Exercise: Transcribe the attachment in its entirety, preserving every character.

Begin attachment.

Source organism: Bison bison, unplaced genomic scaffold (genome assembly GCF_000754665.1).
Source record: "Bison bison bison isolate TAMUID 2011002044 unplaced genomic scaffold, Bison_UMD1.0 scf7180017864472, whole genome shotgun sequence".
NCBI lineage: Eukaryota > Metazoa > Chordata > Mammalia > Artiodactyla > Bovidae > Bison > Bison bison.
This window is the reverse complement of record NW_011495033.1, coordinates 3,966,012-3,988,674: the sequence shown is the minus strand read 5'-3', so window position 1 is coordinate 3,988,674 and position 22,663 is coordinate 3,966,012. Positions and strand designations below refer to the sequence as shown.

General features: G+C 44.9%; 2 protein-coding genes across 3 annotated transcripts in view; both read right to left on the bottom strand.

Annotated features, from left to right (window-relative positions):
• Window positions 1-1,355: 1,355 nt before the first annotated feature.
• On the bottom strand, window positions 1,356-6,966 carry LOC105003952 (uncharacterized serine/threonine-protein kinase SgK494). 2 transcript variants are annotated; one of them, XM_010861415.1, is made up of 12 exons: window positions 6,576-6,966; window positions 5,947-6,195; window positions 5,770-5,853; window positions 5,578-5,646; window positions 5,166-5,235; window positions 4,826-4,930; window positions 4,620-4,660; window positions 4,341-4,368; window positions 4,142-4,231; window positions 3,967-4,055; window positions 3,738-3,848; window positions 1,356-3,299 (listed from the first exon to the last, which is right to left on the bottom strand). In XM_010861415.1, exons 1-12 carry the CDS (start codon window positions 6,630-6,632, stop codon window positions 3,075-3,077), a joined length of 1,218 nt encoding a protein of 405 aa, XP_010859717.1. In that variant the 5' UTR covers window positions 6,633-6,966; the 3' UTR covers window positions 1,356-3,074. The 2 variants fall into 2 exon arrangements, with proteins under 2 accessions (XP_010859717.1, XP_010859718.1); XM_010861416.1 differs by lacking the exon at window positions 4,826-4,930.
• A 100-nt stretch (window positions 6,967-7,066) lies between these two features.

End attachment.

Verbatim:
Source organism: Bison bison, unplaced genomic scaffold (genome assembly GCF_000754665.1).
Source record: "Bison bison bison isolate TAMUID 2011002044 unplaced genomic scaffold, Bison_UMD1.0 scf7180017864472, whole genome shotgun sequence".
NCBI lineage: Eukaryota > Metazoa > Chordata > Mammalia > Artiodactyla > Bovidae > Bison > Bison bison.
This window is the reverse complement of record NW_011495033.1, coordinates 3,966,012-3,988,674: the sequence shown is the minus strand read 5'-3', so window position 1 is coordinate 3,988,674 and position 22,663 is coordinate 3,966,012. Positions and strand designations below refer to the sequence as shown.

General features: G+C 44.9%; 2 protein-coding genes across 3 annotated transcripts in view; both read right to left on the bottom strand.

Annotated features, from left to right (window-relative positions):
• Window positions 1-1,355: 1,355 nt before the first annotated feature.
• On the bottom strand, window positions 1,356-6,966 carry LOC105003952 (uncharacterized serine/threonine-protein kinase SgK494). 2 transcript variants are annotated; one of them, XM_010861415.1, is made up of 12 exons: window positions 6,576-6,966; window positions 5,947-6,195; window positions 5,770-5,853; window positions 5,578-5,646; window positions 5,166-5,235; window positions 4,826-4,930; window positions 4,620-4,660; window positions 4,341-4,368; window positions 4,142-4,231; window positions 3,967-4,055; window positions 3,738-3,848; window positions 1,356-3,299 (listed from the first exon to the last, which is right to left on the bottom strand). In XM_010861415.1, exons 1-12 carry the CDS (start codon window positions 6,630-6,632, stop codon window positions 3,075-3,077), a joined length of 1,218 nt encoding a protein of 405 aa, XP_010859717.1. In that variant the 5' UTR covers window positions 6,633-6,966; the 3' UTR covers window positions 1,356-3,074. The 2 variants fall into 2 exon arrangements, with proteins under 2 accessions (XP_010859717.1, XP_010859718.1); XM_010861416.1 differs by lacking the exon at window positions 4,826-4,930.
• A 100-nt stretch (window positions 6,967-7,066) lies between these two features.